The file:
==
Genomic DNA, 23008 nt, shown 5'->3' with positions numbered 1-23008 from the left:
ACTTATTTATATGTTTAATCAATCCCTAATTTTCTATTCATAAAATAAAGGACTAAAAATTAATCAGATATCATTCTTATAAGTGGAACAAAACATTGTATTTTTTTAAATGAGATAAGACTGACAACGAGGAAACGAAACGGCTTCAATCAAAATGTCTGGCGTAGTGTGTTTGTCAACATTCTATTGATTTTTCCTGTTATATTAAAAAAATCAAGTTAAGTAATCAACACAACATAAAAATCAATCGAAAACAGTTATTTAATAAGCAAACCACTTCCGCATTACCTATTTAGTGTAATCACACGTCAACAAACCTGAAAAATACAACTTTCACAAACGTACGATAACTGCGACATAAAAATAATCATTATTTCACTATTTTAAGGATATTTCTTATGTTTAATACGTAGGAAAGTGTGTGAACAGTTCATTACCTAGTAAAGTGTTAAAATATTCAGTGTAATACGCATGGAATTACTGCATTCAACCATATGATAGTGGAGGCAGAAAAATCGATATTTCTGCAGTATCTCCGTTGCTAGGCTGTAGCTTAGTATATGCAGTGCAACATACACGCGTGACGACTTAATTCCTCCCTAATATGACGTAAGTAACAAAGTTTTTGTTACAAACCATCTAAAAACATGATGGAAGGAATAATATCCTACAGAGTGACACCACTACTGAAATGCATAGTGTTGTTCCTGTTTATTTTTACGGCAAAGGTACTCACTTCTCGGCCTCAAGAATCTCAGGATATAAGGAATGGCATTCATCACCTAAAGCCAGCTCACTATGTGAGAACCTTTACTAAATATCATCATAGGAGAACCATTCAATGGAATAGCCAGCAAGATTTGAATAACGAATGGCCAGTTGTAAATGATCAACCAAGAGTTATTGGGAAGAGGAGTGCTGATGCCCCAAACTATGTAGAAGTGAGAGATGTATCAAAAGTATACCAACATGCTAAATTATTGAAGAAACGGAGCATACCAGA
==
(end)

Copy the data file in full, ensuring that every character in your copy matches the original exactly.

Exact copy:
Genomic DNA, 23008 nt, shown 5'->3' with positions numbered 1-23008 from the left:
ACTTATTTATATGTTTAATCAATCCCTAATTTTCTATTCATAAAATAAAGGACTAAAAATTAATCAGATATCATTCTTATAAGTGGAACAAAACATTGTATTTTTTTAAATGAGATAAGACTGACAACGAGGAAACGAAACGGCTTCAATCAAAATGTCTGGCGTAGTGTGTTTGTCAACATTCTATTGATTTTTCCTGTTATATTAAAAAAATCAAGTTAAGTAATCAACACAACATAAAAATCAATCGAAAACAGTTATTTAATAAGCAAACCACTTCCGCATTACCTATTTAGTGTAATCACACGTCAACAAACCTGAAAAATACAACTTTCACAAACGTACGATAACTGCGACATAAAAATAATCATTATTTCACTATTTTAAGGATATTTCTTATGTTTAATACGTAGGAAAGTGTGTGAACAGTTCATTACCTAGTAAAGTGTTAAAATATTCAGTGTAATACGCATGGAATTACTGCATTCAACCATATGATAGTGGAGGCAGAAAAATCGATATTTCTGCAGTATCTCCGTTGCTAGGCTGTAGCTTAGTATATGCAGTGCAACATACACGCGTGACGACTTAATTCCTCCCTAATATGACGTAAGTAACAAAGTTTTTGTTACAAACCATCTAAAAACATGATGGAAGGAATAATATCCTACAGAGTGACACCACTACTGAAATGCATAGTGTTGTTCCTGTTTATTTTTACGGCAAAGGTACTCACTTCTCGGCCTCAAGAATCTCAGGATATAAGGAATGGCATTCATCACCTAAAGCCAGCTCACTATGTGAGAACCTTTACTAAATATCATCATAGGAGAACCATTCAATGGAATAGCCAGCAAGATTTGAATAACGAATGGCCAGTTGTAAATGATCAACCAAGAGTTATTGGGAAGAGGAGTGCTGATGCCCCAAACTATGTAGAAGTGAGAGATGTATCAAAAGTATACCAACATGCTAAATTATTGAAGAAACGGAGCATACCAGA